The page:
Friday, July 29, 2005

Another Front Opens for Protectionism?

From today's US Tokyo Embassy Press Release: a few extracts:

China No Threat to United States in Africa, U.S. Official Says

By Jim Fisher-ThompsonWashington File Staff Writer

Washington - Despite perceived rivalries, the United States and China are cooperating at a number of levels to end conflict and advance development in resource-rich Africa, a top U.S. State Department official told Congress July 28.

Principal Deputy Assistant Secretary of State for African Affairs Michael Ranneberger told the House Africa Subcommittee that "as a natural result of its [economic] growth, China is increasingly involved in the global marketplace, seeking new markets for its goods and reliable sources of energy." Both goals are "reflected in China's increased engagement across sub-Saharan Africa," he said.

Ranneberger said, it is important to note that "in many respects China's engagement is essentially classic Adam Smith [author of The Wealth of Nations, which launched the economic doctrine of free enterprise], value-free capitalism in action. It's worth noting, too, that while we refer to 'China,' Chinese engagement also involves a wide range of private enterprises, semiprivate businesses, and local government entities that engage in trade not directly linked to official Chinese government policy."

He said, "There are of course times when our interests and China's will need to be the subject of dialogue," especially about its growing military support to the repressive regime of President Robert Mugabe of Zimbabwe. "Certainly, the [Bush] administration will continue to work hard to address common challenges - regional and global, economic and political - with China. And in those areas where we have differences, we strive to handle these issues in a candid and open dialogue," Ranneberger said.


From the questions it is clear that Congress men and women are raising vague concerns of a different nature to the overtly protectionist concerns of allowing a country open access to the US markets where it may take a large slice of US domestic activity.

Concerns raised about China competing with US traders in Africa are about a country competing with US interests in third countries. What exactly the US (or any other country in the same position) can do directly about foreign competition in third countries is not clear, other than mistakenly retaliate against the foreign competition being successful in the US. That is the danger behind such concerns.

International trade is about trade with and among many foreign countries. As long as it is one-way trade (the home country with foreign countries), the protectionist clamour is clearly seen for what it is; the age old whine of domestic producers about their customers being able to buy cheaper goods from foreigners (thus raising the real wages of domestic consumers, i.e., what they can buy per dollar, or pound, or euro) to the disadvantage of domestic producers who prefer to charge them more (i.e., lower the real wages of domestic consumers), not necessarily to make greater profits, though that is not precluded, but sometimes just to break-even (which suggests they should get out of that business and use their capital for something more productive).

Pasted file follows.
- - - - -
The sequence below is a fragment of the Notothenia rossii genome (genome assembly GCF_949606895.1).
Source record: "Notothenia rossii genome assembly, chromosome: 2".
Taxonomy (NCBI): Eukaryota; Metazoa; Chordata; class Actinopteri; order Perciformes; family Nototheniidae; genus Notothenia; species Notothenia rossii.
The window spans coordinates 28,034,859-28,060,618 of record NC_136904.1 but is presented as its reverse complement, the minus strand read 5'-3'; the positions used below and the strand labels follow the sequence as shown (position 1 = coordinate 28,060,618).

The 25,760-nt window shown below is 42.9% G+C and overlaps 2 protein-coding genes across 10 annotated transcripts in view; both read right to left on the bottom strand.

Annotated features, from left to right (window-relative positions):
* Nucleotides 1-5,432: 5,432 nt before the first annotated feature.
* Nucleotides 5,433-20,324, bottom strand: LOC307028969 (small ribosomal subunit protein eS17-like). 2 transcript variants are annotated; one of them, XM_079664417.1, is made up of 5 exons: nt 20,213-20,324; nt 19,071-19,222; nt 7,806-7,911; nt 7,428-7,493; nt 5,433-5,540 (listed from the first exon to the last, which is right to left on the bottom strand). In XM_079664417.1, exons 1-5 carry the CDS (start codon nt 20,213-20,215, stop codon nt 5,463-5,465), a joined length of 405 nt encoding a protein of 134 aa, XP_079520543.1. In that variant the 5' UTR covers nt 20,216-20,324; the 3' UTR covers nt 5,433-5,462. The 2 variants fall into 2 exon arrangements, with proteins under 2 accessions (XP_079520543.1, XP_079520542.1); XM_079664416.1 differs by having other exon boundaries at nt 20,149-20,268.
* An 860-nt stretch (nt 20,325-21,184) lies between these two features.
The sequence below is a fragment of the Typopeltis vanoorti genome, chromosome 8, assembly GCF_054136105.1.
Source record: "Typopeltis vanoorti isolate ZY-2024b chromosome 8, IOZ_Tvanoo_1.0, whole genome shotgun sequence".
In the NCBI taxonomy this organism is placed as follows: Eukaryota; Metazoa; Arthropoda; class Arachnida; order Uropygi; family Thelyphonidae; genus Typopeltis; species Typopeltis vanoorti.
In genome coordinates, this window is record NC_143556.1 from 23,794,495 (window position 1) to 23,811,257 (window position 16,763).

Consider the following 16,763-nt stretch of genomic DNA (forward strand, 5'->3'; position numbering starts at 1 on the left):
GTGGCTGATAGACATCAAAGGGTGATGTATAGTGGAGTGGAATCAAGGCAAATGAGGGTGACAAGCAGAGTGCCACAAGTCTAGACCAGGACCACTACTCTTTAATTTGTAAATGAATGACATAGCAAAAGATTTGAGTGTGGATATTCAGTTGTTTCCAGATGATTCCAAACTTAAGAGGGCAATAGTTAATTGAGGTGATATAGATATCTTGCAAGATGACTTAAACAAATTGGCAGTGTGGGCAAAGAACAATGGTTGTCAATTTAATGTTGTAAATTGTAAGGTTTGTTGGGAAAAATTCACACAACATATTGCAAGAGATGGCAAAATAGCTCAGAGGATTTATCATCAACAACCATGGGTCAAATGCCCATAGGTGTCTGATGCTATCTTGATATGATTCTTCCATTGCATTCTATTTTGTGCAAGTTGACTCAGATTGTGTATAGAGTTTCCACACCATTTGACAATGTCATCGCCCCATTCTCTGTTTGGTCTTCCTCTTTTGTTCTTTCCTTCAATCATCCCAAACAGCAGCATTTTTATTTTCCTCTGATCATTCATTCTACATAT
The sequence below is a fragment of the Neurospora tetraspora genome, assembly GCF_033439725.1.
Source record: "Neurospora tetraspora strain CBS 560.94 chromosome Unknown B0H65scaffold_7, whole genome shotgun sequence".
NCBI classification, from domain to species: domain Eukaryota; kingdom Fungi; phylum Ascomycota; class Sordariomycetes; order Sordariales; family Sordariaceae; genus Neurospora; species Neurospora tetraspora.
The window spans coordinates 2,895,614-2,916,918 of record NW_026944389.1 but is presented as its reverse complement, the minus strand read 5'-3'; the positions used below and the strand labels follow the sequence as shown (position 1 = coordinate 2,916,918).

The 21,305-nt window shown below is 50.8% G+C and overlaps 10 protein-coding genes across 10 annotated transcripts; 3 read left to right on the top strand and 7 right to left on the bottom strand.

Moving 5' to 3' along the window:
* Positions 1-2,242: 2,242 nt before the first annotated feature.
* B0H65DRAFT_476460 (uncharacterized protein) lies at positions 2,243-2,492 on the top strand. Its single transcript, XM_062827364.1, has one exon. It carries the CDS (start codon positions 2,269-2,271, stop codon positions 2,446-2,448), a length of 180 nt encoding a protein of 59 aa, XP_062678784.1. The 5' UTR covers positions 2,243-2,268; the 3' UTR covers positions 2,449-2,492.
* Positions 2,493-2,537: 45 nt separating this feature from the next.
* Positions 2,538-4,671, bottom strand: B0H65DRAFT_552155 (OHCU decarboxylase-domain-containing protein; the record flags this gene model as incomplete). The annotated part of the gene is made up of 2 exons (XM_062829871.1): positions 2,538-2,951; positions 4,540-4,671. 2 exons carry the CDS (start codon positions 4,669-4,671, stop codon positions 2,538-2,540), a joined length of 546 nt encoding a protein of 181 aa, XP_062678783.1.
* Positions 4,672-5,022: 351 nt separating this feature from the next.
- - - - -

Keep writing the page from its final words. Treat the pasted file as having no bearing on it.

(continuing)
But when rival foreign countries (in this case China – in aircraft manufacture it is Europe) threaten competition in third countries, the whine of domestic producers shifts a gear to see sinister intent behind the foreign competition, which is soon picked up and articulated by domestic politicians.

That China has an appalling human rights record, is a communist dictatorship and has a growing military presence, lends the protectionist groans a smidgen of justification in the eyes of legislators.

It is from such roots that the 19th-century imperialist adventures of Europe grew from. That is a real danger. A much better response from the US would be to unilaterally abandon its domestic agricultural subsidies and other existing protectionism measures and thus enable nascent markets in Africa to grow from trading with the US (and China and whomsoever else). The enrichment of Africa and the reduction of poverty would do more for US competitive trade relations and their success than any of the dark adventures to which Congress could drift if the protectionist drums increase their beat.

Adam Smith understood this. Do the people who quote him also understand this and is Congress listening when Adam Smith’s name is quoted?


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